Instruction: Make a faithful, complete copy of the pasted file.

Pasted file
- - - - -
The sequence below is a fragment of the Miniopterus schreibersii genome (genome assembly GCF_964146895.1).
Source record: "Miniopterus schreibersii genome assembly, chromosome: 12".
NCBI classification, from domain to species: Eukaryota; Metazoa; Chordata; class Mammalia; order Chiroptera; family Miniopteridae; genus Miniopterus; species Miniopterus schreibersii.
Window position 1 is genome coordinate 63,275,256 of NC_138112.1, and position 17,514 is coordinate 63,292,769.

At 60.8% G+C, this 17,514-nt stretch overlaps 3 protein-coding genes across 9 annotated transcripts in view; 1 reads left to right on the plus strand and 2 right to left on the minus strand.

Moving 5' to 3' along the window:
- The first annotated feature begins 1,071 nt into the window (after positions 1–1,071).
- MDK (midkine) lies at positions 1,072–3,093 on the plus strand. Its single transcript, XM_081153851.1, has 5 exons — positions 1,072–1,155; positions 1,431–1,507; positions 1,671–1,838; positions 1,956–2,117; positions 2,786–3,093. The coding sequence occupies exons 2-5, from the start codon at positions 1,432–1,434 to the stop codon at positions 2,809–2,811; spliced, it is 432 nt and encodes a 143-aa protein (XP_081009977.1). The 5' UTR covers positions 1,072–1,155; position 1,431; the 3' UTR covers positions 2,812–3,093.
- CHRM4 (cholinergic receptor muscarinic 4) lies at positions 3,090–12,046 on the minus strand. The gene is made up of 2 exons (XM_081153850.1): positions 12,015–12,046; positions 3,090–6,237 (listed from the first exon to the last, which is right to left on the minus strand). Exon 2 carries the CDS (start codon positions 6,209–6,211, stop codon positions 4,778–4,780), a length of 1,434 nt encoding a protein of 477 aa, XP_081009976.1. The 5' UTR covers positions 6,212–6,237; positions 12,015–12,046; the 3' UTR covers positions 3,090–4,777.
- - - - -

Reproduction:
The sequence below is a fragment of the Miniopterus schreibersii genome (genome assembly GCF_964146895.1).
Source record: "Miniopterus schreibersii genome assembly, chromosome: 12".
NCBI classification, from domain to species: Eukaryota; Metazoa; Chordata; class Mammalia; order Chiroptera; family Miniopteridae; genus Miniopterus; species Miniopterus schreibersii.
Window position 1 is genome coordinate 63,275,256 of NC_138112.1, and position 17,514 is coordinate 63,292,769.

At 60.8% G+C, this 17,514-nt stretch overlaps 3 protein-coding genes across 9 annotated transcripts in view; 1 reads left to right on the plus strand and 2 right to left on the minus strand.

Moving 5' to 3' along the window:
- The first annotated feature begins 1,071 nt into the window (after positions 1–1,071).
- MDK (midkine) lies at positions 1,072–3,093 on the plus strand. Its single transcript, XM_081153851.1, has 5 exons — positions 1,072–1,155; positions 1,431–1,507; positions 1,671–1,838; positions 1,956–2,117; positions 2,786–3,093. The coding sequence occupies exons 2-5, from the start codon at positions 1,432–1,434 to the stop codon at positions 2,809–2,811; spliced, it is 432 nt and encodes a 143-aa protein (XP_081009977.1). The 5' UTR covers positions 1,072–1,155; position 1,431; the 3' UTR covers positions 2,812–3,093.
- CHRM4 (cholinergic receptor muscarinic 4) lies at positions 3,090–12,046 on the minus strand. The gene is made up of 2 exons (XM_081153850.1): positions 12,015–12,046; positions 3,090–6,237 (listed from the first exon to the last, which is right to left on the minus strand). Exon 2 carries the CDS (start codon positions 6,209–6,211, stop codon positions 4,778–4,780), a length of 1,434 nt encoding a protein of 477 aa, XP_081009976.1. The 5' UTR covers positions 6,212–6,237; positions 12,015–12,046; the 3' UTR covers positions 3,090–4,777.